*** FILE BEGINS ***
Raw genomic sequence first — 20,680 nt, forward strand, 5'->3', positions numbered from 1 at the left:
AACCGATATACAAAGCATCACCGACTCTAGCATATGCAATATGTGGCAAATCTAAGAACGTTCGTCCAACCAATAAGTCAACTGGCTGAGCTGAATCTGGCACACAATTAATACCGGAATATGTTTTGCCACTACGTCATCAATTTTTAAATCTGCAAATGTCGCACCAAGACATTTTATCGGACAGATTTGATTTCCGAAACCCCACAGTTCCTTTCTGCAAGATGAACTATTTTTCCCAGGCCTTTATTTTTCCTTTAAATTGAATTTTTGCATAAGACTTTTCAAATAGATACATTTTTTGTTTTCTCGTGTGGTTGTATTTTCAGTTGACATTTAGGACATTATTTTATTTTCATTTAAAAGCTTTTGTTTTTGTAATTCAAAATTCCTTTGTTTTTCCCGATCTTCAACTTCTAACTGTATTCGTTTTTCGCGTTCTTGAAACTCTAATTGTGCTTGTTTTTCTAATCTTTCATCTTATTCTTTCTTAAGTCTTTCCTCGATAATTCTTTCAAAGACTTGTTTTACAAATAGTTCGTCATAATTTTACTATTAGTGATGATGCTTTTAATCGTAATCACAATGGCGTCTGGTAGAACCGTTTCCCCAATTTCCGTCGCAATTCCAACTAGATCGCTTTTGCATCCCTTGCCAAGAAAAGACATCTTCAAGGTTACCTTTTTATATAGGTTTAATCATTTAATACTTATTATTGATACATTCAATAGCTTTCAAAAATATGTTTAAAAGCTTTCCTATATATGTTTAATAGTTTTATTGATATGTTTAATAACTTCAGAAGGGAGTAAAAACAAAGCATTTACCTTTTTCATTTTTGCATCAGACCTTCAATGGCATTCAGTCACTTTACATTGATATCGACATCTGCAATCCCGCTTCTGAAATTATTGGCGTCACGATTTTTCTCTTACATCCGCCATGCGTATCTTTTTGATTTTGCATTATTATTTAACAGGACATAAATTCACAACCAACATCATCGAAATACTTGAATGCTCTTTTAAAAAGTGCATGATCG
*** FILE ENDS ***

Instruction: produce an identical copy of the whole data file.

Raw genomic sequence first — 20,680 nt, forward strand, 5'->3', positions numbered from 1 at the left:
AACCGATATACAAAGCATCACCGACTCTAGCATATGCAATATGTGGCAAATCTAAGAACGTTCGTCCAACCAATAAGTCAACTGGCTGAGCTGAATCTGGCACACAATTAATACCGGAATATGTTTTGCCACTACGTCATCAATTTTTAAATCTGCAAATGTCGCACCAAGACATTTTATCGGACAGATTTGATTTCCGAAACCCCACAGTTCCTTTCTGCAAGATGAACTATTTTTCCCAGGCCTTTATTTTTCCTTTAAATTGAATTTTTGCATAAGACTTTTCAAATAGATACATTTTTTGTTTTCTCGTGTGGTTGTATTTTCAGTTGACATTTAGGACATTATTTTATTTTCATTTAAAAGCTTTTGTTTTTGTAATTCAAAATTCCTTTGTTTTTCCCGATCTTCAACTTCTAACTGTATTCGTTTTTCGCGTTCTTGAAACTCTAATTGTGCTTGTTTTTCTAATCTTTCATCTTATTCTTTCTTAAGTCTTTCCTCGATAATTCTTTCAAAGACTTGTTTTACAAATAGTTCGTCATAATTTTACTATTAGTGATGATGCTTTTAATCGTAATCACAATGGCGTCTGGTAGAACCGTTTCCCCAATTTCCGTCGCAATTCCAACTAGATCGCTTTTGCATCCCTTGCCAAGAAAAGACATCTTCAAGGTTACCTTTTTATATAGGTTTAATCATTTAATACTTATTATTGATACATTCAATAGCTTTCAAAAATATGTTTAAAAGCTTTCCTATATATGTTTAATAGTTTTATTGATATGTTTAATAACTTCAGAAGGGAGTAAAAACAAAGCATTTACCTTTTTCATTTTTGCATCAGACCTTCAATGGCATTCAGTCACTTTACATTGATATCGACATCTGCAATCCCGCTTCTGAAATTATTGGCGTCACGATTTTTCTCTTACATCCGCCATGCGTATCTTTTTGATTTTGCATTATTATTTAACAGGACATAAATTCACAACCAACATCATCGAAATACTTGAATGCTCTTTTAAAAAGTGCATGATCG